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LINE Skis?

post #1 of 16
Thread Starter 
I'm looking at buying a pair of LINE skis - either the Prophet 130 or Prophet 90. Does anyone have any experience with these skis?

I'm a Cascade Skier from Seattle, Washington. I'm looking for an all mountain ski to handle our unique snow conditions (i.e. tons and tons of wet heavy snow). I already have a pair of LINE Motherships, which I've fitted with Daimar Randonee bindings for back-country skiing. They're wonderful skis for backcountry conditions, but they behave badly on hardback or icy runs inbounds. Also, I think the Randonee boots don't give you the control typical ski boots can provide!
post #2 of 16
I have ridden the Prophet 80 and found it nimble and quick.

FWIW, they are made in China now. Some folks have a problem with this, others do not, but just thought I'd throw it out there.

post #3 of 16
Quote:
Originally Posted by sdstarr View Post
I'm looking at buying a pair of LINE skis - either the Prophet 130 or Prophet 90. Does anyone have any experience with these skis?

I guessing you mean the 100 or 90 - because the 130 is huge. I haven't skied it, but it comes across like a true big mountain ride that isn't going to do much for you in bounds/on piste.

I have skied this years 100 and last years 80. Both are great skis and are very adaptable for front and back side skiing. 100 under foot here at epic is often times considered too much, but the 100 has under a 20m turn radius and is very quick under foot. I skied the 179 (too short for me) at Mt. Hood and really liked them for their quickness and ease of float in the mank and crud found typically in bounds at Hood. This is a ski that I will demo again next year in the 186 - the 179 felt a bit loose at speed for me.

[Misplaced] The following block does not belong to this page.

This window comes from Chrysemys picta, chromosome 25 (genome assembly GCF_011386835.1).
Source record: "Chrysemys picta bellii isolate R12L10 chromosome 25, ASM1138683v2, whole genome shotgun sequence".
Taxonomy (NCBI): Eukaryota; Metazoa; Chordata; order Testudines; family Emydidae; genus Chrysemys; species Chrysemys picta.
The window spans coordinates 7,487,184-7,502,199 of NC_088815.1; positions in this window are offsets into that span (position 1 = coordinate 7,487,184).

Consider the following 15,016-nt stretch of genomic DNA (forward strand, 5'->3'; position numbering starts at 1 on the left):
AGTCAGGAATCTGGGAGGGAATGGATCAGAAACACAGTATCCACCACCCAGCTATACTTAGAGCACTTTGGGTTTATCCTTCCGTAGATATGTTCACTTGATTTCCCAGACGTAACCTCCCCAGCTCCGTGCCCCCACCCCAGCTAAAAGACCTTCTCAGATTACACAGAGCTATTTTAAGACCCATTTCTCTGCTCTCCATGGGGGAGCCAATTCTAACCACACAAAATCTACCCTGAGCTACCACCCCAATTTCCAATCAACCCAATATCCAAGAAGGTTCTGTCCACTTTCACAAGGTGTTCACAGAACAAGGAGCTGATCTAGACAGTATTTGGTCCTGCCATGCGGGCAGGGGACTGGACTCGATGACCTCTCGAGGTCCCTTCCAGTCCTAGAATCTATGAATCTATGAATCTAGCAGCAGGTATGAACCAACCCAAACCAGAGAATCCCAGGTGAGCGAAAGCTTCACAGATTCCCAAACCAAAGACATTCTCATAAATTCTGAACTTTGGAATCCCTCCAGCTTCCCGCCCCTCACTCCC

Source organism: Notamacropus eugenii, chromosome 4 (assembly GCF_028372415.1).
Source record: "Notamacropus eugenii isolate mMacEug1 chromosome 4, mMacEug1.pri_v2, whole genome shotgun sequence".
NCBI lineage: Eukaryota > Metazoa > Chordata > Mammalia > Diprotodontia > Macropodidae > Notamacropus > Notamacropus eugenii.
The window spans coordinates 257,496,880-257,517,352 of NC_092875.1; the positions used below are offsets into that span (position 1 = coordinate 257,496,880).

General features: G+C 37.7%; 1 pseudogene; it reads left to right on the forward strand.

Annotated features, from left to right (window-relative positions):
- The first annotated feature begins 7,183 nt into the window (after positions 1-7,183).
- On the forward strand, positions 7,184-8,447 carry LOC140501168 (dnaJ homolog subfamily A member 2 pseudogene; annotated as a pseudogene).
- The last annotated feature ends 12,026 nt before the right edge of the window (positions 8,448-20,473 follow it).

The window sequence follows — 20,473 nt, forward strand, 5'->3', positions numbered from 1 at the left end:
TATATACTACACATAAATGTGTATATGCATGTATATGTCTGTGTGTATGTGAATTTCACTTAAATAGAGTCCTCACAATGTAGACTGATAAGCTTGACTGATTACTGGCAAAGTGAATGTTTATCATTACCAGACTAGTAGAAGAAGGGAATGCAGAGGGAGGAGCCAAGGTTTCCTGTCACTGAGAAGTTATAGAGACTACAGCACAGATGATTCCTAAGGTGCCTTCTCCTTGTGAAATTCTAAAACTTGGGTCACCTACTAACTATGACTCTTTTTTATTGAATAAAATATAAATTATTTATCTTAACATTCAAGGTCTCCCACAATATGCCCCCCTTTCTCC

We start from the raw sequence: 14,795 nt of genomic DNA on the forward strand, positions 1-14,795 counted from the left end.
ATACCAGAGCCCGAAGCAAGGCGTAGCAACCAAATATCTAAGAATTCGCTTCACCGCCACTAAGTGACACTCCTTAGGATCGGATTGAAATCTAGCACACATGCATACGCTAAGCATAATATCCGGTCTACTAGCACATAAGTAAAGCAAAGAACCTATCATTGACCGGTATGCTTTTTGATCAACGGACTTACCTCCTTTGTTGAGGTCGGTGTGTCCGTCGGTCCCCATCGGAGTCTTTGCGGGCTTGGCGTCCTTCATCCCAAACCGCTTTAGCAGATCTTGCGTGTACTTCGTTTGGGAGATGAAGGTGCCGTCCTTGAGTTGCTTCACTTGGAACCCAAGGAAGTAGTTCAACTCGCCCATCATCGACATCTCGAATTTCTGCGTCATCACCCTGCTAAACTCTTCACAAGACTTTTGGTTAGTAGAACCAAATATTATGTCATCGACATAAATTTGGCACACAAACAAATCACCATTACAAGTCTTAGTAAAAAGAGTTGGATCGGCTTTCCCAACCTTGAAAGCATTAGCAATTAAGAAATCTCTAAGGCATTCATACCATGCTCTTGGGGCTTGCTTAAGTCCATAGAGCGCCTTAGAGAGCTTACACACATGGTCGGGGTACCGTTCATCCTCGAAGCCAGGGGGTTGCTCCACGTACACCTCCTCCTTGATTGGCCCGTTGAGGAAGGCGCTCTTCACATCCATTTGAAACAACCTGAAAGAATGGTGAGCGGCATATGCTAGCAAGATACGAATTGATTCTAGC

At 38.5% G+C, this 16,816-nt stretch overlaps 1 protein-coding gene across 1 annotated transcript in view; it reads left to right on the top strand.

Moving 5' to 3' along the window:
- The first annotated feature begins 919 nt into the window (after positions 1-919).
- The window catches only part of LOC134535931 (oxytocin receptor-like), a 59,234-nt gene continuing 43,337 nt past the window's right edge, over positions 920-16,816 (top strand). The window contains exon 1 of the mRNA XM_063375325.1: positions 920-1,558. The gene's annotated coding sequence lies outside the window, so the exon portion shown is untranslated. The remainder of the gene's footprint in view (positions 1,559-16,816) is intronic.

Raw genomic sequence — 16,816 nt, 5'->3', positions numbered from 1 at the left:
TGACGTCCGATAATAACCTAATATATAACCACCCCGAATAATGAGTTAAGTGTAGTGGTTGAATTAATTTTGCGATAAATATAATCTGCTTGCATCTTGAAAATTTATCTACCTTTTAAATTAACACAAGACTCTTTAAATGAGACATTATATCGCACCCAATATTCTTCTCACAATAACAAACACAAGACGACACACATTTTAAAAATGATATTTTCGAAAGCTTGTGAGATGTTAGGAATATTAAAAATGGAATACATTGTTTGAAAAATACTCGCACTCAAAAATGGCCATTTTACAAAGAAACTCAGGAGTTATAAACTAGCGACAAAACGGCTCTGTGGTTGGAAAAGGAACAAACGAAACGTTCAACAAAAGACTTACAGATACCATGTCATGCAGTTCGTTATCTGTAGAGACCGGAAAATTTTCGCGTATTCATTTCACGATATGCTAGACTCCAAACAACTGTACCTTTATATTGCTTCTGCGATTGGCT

I liked the 80 when I skied it in 05/06 - not a ton of float but held a good edge. Seemed like a good groomer/front side crud ski. My guess is it is pretty close to the K2 PE.

If you meant the 130 - this probably didn't help at all.
post #4 of 16
Line had terrible durability for a long time. The move to China actually seemed to be a good thing- starting with the Prophet series, their skis have at least been brought up to the "average" mark. We still seem to see an awful lot of thrashed Invaders and Chronics, though.
post #5 of 16
FWIW, they are made in China now. Some folks have a problem with this, others do not, but just thought I'd throw it out there.

[/quote]

Volkl Gotamas are made in China too, and there don't seem to be many on this board who find that a problem. I understand that Line & Volkl are under the same K2 umbrella - wouldn't be overly surprised to find that they're coming from the same factory.

I own the Prophet 100 in a 186 and find it to be remarkably adept on the groomers - quick? well, no , not compared to a carver, but what do you expect? Plenty quick enough for me though, light, easy,and very stable at speed. A good tool for Whistler fresh cement , and a dream on lighter powder, but I find I get tossed sround a bit in heavy crud. That probably has more to do with my lack of skill than the ski, but I wouldn't say that its anything close to the ride that you'd get from a Legend Pro, for example.

Well worth a look
post #6 of 16
I am a cascade skier too and I have seen several pairs of 130's out on the wet heavy days. As you must know keeping a tip up is a must do in super wet snow and while the rest of us are leaning back the guys on the 130 are charging down the hill. Kinda cool to see. the 130's also have quite a generous side cut which seemed to allow the few pairs ive seen to lay trenches down in groomed snow. Probably not a 1 ski quiver but in the infamous cascade concrete you need a big ski just to go.
post #7 of 16
I own and ski the Prophet 80 and have reviewed it here on Epic. I can't say enough about it and from talking to others feel that the 90 is probably an even better ski, especially for you, given where you live. I live and ski in the east and vascilated b/w the two, ultimately deciding on the 80. The other great thing about them is that they generally can be found for a pretty reasonable price if you keep an eye on various websites. I have had no durability issues and again really have nothing but good things to say about the 80.